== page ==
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Uncle Acid & The Deadbeats - Blood Lust - 90%

ravenhearted, April 4th, 2013

After releasing their debut album "Volume 1" in 2010, British occultists Uncle Acid & The Deadbeats dwelt in relative obscurity. A year later something stirred in its slumber, and the self-released "Blood Lust" was unleashed upon an unsuspecting doom underground. The buzz spread like wildfire, and soon Uncle Acid was the name on everyone's lips, leading to a spot at Roadburn and a re-release of their sophomore effort through Rise Above Records.

"Blood Lust" opens with the sound of someone channel-surfing, before stopping at what can only be describe as some exploitative horror-flick. The opening track "I'll Cut You Down" goes straight into psychedelic heavy soundscapes with an inescapable groove, carried by the wails of the Uncle himself. For most of the album the songs oscillate between psychedelic rock and roll riffs and doomy crawls, building up a feeling of dread that reaches dark climaxes with tracks like "13 Candles" and "Over And Over Again". The subject matter combined with Uncle Acid's voice sounds like Roky Erickson and Neil Young had a lovechild that decided to join Black Sabbath back in the 70s, resulting in a haze of drugs and crucifixes.

Seen as a violent 70s horror-film, "Blood Lust" is one hell of a ride. The riffs and solos are at times deviously infectious, while the rough recording-quality creates a dusty yet timeless atmosphere. It's a creepy affair, with standout tracks like "Death's Door" highlighting the classic evil doom metal sound that Uncle Acid & The Deadbeats have made their trademark. Album closer "Withered Hand Of Evil" even brings out the synth, to surprisingly good effect, emphasizing the malicious spirits on display. It's old-school doom taken to the next level, showing that their seemingly overnights success has been well-deserved.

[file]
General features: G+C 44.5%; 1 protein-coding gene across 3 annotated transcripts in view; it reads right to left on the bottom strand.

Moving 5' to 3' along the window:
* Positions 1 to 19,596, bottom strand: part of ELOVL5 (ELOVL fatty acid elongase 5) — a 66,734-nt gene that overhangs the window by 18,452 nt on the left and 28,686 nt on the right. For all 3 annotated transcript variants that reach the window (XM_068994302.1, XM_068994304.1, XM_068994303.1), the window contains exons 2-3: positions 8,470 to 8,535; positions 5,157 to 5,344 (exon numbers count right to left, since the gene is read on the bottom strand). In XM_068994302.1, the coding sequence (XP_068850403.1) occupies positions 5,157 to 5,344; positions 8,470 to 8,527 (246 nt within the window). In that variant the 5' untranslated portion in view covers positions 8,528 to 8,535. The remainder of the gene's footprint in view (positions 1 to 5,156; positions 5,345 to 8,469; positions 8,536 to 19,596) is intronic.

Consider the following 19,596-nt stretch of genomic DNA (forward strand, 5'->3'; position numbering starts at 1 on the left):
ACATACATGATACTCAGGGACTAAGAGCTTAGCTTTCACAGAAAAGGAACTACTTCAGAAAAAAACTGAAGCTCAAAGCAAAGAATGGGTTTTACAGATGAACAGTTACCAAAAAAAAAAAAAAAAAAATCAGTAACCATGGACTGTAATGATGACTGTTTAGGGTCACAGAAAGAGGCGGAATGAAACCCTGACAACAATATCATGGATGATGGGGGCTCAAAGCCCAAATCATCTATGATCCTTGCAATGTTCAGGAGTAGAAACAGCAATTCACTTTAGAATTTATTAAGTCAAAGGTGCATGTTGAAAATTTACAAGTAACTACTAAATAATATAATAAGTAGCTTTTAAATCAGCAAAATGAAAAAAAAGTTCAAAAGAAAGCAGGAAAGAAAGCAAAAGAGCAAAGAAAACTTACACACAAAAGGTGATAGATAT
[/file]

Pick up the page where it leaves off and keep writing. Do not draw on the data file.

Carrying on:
For anyone who likes their doom metal remotely catchy, Uncle Acid & The Deadbeats are a safe bet. Their distinctive brand of psychedelic horror is instantly memorable, carving out a path for themselves and leaving you wanting more, bloody more. After falling in love with the likes of "13 Candles" and "Death's Door" it's no mystery that Lee Dorrian picked this up for a re-release. Go buy this album, or you're likely to feel the cold grasp of death in your chamber tonight.

Written for The Metal Observer